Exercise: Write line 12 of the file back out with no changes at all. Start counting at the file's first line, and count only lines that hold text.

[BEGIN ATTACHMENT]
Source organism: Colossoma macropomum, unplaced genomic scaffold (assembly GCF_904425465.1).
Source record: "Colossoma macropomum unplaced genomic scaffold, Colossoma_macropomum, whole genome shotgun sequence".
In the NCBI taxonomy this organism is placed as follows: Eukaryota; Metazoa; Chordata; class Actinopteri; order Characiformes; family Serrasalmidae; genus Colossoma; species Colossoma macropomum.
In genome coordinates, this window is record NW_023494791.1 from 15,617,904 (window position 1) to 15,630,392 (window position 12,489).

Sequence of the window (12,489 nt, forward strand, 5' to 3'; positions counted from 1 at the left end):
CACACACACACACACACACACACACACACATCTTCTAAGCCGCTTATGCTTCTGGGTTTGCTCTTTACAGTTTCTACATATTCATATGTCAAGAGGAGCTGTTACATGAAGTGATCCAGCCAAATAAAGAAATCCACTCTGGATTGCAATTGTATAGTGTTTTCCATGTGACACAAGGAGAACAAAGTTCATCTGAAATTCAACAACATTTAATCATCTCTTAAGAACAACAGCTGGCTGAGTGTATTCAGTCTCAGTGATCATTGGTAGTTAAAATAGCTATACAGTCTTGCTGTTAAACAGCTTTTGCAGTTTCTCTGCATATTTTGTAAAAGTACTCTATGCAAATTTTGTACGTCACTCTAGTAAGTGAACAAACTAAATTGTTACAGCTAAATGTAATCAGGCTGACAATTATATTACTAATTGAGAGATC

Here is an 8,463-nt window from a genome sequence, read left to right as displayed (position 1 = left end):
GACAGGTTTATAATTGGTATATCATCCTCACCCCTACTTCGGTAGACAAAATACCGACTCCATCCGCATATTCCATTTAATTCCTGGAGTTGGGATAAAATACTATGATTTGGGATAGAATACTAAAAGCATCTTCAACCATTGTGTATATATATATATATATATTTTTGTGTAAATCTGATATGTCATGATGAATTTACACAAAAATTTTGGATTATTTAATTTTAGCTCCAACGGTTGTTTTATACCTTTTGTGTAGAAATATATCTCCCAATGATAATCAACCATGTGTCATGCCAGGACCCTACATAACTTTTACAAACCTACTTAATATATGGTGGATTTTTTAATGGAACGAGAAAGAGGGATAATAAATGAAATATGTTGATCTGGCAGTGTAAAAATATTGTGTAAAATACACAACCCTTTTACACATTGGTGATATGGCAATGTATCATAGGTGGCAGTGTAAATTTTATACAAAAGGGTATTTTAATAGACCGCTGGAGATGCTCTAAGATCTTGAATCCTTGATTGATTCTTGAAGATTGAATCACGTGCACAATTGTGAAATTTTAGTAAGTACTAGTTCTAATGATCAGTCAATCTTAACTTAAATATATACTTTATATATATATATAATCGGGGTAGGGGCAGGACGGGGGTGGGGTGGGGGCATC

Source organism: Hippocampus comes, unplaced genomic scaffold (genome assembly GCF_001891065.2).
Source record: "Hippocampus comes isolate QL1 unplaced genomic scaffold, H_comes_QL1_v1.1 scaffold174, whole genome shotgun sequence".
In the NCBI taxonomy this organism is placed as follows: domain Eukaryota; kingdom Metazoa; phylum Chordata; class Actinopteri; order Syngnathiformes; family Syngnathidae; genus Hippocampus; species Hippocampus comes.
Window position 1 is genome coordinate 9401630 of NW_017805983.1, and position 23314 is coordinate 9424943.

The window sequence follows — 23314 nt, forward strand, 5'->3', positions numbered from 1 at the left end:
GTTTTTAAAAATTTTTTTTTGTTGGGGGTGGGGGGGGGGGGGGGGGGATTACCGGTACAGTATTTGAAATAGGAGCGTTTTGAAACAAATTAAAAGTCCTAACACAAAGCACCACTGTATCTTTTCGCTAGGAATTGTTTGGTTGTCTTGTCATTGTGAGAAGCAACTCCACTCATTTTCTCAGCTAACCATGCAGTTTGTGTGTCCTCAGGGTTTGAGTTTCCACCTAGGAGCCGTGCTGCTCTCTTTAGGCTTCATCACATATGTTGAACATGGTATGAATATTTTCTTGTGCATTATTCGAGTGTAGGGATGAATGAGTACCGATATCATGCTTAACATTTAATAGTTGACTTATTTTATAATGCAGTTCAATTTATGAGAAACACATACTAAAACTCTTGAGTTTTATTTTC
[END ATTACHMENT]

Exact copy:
Window position 1 is genome coordinate 9401630 of NW_017805983.1, and position 23314 is coordinate 9424943.